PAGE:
Another clear illustration is the specific risk factor disclosure that was contained within the annual report (“Form 10-K”) that was filed by Buckeye Partners, L.P. (NYSE:BPL) on February 25, 2016 for its fiscal year that ended on December 31, 2015:

You will likely be subject to state and local taxes and income tax return filing requirements in jurisdictions where you do not live as a result of investing in our LP Units.

“In addition to U.S. federal income taxes, you may be subject to other taxes, including non-U.S., state and local taxes, unincorporated business taxes and estate, inheritance or intangible taxes that are imposed by the various jurisdictions in which we conduct business or own property now or in the future, even if you do not live in any of those jurisdictions.  You will likely be required to file non-U.S., state and local income tax returns and pay state and local income taxes in some or all of these various jurisdictions.  Further, you may be subject to penalties for failure to comply with those requirements.  We own property and conduct business in a number of states in the United States.  Most of these states impose an income tax on individuals, corporations and other entities . . . As we make acquisitions or expand our business, we may own assets or conduct business in additional states or non-U.S. jurisdictions that impose a personal income tax.  It is a unit holder’s responsibility to file all non-U.S., federal, state and local tax returns.”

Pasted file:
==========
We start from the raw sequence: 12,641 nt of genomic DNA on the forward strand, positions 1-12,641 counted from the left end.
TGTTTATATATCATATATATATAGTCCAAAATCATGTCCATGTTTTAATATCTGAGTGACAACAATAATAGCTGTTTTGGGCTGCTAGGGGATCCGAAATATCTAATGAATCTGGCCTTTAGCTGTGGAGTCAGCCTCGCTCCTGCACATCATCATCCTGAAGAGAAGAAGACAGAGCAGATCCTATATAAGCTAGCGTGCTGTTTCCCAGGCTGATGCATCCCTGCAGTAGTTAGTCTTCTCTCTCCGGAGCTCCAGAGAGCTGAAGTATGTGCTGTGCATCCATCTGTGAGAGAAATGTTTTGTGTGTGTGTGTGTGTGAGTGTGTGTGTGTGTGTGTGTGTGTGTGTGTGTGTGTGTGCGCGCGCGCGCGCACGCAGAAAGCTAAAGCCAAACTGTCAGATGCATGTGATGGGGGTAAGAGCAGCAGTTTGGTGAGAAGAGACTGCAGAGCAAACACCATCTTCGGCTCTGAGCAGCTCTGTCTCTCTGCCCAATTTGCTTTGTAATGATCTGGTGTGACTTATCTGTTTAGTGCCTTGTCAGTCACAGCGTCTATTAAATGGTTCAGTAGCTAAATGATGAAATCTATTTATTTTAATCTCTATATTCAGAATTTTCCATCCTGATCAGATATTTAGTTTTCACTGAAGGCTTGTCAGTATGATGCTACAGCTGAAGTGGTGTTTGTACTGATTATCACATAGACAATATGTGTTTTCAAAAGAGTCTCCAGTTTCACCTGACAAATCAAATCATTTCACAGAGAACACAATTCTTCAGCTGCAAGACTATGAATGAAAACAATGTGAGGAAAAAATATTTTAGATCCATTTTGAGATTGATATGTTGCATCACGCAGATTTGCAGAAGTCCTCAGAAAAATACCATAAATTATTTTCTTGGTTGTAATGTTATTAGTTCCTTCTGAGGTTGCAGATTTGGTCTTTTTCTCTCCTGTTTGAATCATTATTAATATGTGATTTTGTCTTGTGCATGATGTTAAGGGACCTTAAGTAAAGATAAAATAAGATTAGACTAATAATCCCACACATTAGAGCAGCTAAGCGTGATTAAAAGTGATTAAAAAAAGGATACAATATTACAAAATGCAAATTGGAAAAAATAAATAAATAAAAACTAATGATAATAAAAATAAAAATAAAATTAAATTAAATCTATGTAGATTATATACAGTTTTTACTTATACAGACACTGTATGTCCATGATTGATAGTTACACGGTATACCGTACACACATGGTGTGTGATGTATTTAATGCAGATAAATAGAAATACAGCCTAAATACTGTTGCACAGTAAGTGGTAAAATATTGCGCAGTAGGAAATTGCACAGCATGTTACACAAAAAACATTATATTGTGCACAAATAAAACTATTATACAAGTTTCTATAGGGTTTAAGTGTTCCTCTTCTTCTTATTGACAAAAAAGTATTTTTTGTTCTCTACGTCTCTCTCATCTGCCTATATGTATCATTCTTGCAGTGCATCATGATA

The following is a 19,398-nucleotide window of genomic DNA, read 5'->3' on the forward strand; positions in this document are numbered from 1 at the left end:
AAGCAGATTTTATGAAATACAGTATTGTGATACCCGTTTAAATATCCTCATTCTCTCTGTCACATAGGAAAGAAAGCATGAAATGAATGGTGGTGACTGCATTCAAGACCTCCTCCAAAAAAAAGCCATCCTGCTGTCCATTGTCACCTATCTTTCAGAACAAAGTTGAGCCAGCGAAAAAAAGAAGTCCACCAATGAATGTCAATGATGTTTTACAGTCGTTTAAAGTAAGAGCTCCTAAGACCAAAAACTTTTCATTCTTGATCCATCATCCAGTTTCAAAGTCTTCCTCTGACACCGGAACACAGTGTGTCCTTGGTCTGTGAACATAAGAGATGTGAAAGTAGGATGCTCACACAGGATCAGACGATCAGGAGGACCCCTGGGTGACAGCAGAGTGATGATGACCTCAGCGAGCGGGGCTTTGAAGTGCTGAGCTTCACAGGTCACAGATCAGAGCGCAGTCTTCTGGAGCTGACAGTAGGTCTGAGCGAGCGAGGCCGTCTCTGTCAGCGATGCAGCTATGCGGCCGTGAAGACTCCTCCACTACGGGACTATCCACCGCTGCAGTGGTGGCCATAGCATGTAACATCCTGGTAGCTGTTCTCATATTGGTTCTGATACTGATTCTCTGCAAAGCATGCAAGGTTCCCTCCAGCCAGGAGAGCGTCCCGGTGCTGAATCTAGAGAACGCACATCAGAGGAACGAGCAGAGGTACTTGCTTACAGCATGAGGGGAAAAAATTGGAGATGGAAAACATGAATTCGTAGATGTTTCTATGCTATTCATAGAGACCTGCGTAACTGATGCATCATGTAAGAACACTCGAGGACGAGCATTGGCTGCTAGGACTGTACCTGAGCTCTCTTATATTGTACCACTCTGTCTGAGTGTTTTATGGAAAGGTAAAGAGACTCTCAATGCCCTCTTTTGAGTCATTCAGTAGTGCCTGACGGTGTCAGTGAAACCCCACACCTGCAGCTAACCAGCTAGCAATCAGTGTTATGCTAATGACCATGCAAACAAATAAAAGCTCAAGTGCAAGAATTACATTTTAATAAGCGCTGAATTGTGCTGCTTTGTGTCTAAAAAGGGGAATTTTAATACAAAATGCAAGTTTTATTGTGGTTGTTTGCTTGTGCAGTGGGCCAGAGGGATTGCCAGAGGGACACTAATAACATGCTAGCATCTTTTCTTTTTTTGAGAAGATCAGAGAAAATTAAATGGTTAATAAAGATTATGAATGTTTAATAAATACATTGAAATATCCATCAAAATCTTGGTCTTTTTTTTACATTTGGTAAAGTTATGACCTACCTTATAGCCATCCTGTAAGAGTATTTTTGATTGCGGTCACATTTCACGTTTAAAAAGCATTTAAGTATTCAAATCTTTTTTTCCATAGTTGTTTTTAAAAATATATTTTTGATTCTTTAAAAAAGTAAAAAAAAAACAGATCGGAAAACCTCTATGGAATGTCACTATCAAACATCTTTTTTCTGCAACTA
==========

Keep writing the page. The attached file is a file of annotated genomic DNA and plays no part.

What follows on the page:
Finally there is the specific risk factor disclosure that was contained within the annual report (“Form 10-K”) that was filed by Enterprise Product Partners L.P. (NYSE:EPD) on February 26, 2016 for its fiscal year that ended on December 31, 2015:

Our common unitholders will likely be subject to state and local taxes and return filing requirements in states where they do not live as a result of an investment in our common units.